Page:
We're unable to sign you in at this time. Please try again in a few minutes.
We were able to sign you in, but your subscription(s) could not be found. Please try again in a few minutes.
There may be a problem with your account. Please contact the AMA Service Center to resolve this issue.
Contact the AMA Service Center:
Telephone: 1 (800) 262-2350 or 1 (312) 670-7827  *   Email: subscriptions@jamanetwork.com
Error Message ......
Article |

Gas Gangrene Diagnostic Problems and the Use of the Fluorescent-Antibody Technique for the Study of Clostridium perfringens Infections

William R. Clark Jr., MD; Harvey R. Bernard, MD; Vera C. Gray
Arch Surg. 1969;99(2):239-244. doi:10.1001/archsurg.1969.01340140111016.
Text Size: A A A
Published online


The differential diagnosis of gas-forming infections is difficult, time-consuming, and subject to error. The presence of bacteria belonging to the genus Clostridium is often confusing because there are no bacteriologic criteria which define the clinical concept of "gas gangrene." Recent clinical experiences at the Albany Medical Center will be presented to emphasize the hazards of classical microbiologic methods.

Nine anticlostridial globulins, prepared in rabbits, have been conjugated with fluorescein isothiocyanate. The use of these conjugates permits the rapid, specific identification of the homologous antigen. Any specimen, either fluid or solid, can be studied without the need for subculture, separation, or other bacteriologic manipulation. Rapid quantitative study of mixed infections is thus possible.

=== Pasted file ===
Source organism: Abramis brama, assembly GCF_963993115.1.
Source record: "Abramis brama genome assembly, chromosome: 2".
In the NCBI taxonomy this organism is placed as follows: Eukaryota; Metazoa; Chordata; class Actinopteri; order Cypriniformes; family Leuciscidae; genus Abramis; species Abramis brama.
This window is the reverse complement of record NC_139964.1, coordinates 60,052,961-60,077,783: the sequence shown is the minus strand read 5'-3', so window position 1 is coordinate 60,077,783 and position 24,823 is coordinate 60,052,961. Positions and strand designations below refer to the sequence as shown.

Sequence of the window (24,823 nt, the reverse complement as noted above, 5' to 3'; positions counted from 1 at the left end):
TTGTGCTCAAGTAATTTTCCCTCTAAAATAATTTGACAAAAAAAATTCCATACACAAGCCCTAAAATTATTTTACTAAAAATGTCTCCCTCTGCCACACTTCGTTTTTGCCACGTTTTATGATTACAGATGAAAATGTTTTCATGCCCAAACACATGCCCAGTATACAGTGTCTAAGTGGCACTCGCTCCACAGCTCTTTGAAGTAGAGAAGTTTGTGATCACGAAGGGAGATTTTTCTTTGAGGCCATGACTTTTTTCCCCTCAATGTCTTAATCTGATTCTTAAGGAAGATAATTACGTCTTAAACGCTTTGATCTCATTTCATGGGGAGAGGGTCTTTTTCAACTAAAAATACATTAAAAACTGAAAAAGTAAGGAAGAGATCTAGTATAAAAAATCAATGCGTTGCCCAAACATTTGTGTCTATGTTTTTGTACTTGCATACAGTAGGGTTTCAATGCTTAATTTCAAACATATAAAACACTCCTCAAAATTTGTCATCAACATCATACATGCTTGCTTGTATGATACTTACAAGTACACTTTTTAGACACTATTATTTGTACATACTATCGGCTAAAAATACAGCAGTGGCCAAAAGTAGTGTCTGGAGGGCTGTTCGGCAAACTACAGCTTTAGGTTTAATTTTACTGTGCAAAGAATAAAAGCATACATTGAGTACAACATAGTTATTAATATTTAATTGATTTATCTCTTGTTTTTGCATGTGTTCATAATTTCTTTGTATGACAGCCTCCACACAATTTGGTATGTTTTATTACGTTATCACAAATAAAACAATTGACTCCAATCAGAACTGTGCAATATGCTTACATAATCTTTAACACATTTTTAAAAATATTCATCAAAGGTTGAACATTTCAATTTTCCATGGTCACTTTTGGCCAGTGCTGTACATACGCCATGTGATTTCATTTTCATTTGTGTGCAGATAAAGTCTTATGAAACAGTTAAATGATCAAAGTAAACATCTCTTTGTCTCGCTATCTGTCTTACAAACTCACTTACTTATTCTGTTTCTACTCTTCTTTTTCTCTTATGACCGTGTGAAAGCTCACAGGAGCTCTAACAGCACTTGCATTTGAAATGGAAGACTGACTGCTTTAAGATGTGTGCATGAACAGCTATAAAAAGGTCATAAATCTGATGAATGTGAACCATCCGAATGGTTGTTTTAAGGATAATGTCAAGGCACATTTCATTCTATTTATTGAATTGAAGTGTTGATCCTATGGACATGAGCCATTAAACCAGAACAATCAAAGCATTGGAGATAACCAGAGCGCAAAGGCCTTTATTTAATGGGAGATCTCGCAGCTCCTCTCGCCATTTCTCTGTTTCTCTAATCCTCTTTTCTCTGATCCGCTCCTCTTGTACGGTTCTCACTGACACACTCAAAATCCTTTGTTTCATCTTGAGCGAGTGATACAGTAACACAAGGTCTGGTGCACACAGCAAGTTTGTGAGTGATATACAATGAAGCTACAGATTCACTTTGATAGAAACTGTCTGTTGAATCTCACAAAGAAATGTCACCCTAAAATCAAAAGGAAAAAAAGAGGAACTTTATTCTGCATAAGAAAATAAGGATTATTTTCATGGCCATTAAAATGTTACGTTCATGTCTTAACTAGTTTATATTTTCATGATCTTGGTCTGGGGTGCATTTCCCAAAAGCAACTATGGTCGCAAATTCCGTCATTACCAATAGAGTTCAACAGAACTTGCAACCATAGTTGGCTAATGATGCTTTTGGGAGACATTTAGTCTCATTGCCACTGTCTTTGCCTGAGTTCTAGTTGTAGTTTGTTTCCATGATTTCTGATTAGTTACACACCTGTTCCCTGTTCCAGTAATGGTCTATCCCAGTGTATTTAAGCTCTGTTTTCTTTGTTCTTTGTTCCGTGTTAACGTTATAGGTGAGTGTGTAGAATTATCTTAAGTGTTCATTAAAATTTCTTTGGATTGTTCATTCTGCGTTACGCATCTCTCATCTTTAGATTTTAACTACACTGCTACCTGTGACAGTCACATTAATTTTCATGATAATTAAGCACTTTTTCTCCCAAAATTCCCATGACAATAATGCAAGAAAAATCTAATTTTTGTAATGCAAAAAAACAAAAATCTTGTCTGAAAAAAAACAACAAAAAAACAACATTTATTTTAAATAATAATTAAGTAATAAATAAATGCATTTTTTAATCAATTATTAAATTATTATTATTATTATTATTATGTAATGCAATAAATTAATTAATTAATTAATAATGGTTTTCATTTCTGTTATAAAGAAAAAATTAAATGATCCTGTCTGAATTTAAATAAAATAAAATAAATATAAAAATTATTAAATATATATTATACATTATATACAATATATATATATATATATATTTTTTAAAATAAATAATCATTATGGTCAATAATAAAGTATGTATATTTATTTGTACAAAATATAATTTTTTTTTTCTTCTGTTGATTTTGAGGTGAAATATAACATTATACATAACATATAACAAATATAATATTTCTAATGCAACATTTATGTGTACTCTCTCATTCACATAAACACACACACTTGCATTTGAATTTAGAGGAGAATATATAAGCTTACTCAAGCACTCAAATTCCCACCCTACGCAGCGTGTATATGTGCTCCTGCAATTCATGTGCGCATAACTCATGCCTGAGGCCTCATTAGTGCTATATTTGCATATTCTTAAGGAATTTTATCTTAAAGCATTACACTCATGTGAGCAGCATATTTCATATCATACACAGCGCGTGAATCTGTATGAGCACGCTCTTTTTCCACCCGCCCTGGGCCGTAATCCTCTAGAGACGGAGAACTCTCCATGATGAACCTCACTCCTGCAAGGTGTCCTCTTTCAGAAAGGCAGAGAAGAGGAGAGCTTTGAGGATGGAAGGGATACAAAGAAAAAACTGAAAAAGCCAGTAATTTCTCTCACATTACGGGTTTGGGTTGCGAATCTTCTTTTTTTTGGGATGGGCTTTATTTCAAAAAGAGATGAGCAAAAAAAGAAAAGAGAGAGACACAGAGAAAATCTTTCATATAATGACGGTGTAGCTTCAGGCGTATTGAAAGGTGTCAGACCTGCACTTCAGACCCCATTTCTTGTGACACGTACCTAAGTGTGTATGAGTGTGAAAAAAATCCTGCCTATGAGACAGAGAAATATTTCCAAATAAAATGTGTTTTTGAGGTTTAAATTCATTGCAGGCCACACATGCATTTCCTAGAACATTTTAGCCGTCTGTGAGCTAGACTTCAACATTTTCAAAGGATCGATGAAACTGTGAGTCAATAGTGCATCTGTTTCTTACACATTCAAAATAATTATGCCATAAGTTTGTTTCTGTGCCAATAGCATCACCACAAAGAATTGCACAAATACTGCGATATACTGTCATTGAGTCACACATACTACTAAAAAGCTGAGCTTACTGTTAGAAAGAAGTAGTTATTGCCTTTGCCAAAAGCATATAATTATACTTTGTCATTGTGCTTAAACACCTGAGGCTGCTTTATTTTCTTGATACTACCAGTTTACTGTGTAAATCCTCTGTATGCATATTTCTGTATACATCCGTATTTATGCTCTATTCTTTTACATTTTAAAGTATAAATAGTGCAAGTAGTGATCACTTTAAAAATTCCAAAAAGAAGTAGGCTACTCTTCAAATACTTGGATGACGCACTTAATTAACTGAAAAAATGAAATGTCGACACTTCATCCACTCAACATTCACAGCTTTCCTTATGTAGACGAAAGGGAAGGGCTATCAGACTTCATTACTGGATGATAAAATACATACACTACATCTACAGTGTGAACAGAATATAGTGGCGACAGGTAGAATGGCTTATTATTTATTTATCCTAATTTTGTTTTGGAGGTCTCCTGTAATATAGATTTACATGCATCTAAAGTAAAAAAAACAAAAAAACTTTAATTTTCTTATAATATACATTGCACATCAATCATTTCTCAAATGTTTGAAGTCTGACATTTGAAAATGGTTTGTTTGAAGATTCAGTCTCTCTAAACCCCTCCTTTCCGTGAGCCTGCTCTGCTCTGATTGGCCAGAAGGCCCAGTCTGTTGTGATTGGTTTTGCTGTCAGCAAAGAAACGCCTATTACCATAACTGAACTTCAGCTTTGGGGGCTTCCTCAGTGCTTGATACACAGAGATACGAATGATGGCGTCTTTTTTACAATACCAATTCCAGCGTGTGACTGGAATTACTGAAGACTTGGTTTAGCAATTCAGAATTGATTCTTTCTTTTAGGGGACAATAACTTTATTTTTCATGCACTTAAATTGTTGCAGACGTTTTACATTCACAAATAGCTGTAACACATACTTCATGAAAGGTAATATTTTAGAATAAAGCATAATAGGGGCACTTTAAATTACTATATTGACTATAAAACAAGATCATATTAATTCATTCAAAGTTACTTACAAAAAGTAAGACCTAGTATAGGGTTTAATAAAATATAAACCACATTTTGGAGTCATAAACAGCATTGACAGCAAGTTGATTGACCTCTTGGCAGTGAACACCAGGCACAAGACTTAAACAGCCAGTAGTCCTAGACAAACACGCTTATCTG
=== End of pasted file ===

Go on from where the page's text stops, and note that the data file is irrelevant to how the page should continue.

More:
To date, the conjugates are type specific and show no cross reaction to other bacteria.

Refinement or alteration of the antigen or the use of pooled conjugates should make rapid, accurate identification of Cl perfringens infections possible by


Sign in

Purchase Options

• Buy this article
• Subscribe to the journal
• Rent this article ?

First Page Preview

View Large
First page PDF preview





Also Meets CME requirements for:
Browse CME for all U.S. States
Accreditation Information
The American Medical Association is accredited by the Accreditation Council for Continuing Medical Education to provide continuing medical education for physicians. The AMA designates this journal-based CME activity for a maximum of 1 AMA PRA Category 1 CreditTM per course. Physicians should claim only the credit commensurate with the extent of their participation in the activity. Physicians who complete the CME course and score at least 80% correct on the quiz are eligible for AMA PRA Category 1 CreditTM.
Note: You must get at least of the answers correct to pass this quiz.
Please click the checkbox indicating that you have read the full article in order to submit your answers.
Your answers have been saved for later.
You have not filled in all the answers to complete this quiz
The following questions were not answered:
Sorry, you have unsuccessfully completed this CME quiz with a score of
The following questions were not answered correctly:
Commitment to Change (optional):
Indicate what change(s) you will implement in your practice, if any, based on this CME course.
Your quiz results:
The filled radio buttons indicate your responses. The preferred responses are highlighted
For CME Course: A Proposed Model for Initial Assessment and Management of Acute Heart Failure Syndromes
Indicate what changes(s) you will implement in your practice, if any, based on this CME course.


Some tools below are only available to our subscribers or users with an online account.

0 Citations

Sign in

Purchase Options

• Buy this article
• Subscribe to the journal
• Rent this article ?

Related Content

Customize your page view by dragging & repositioning the boxes below.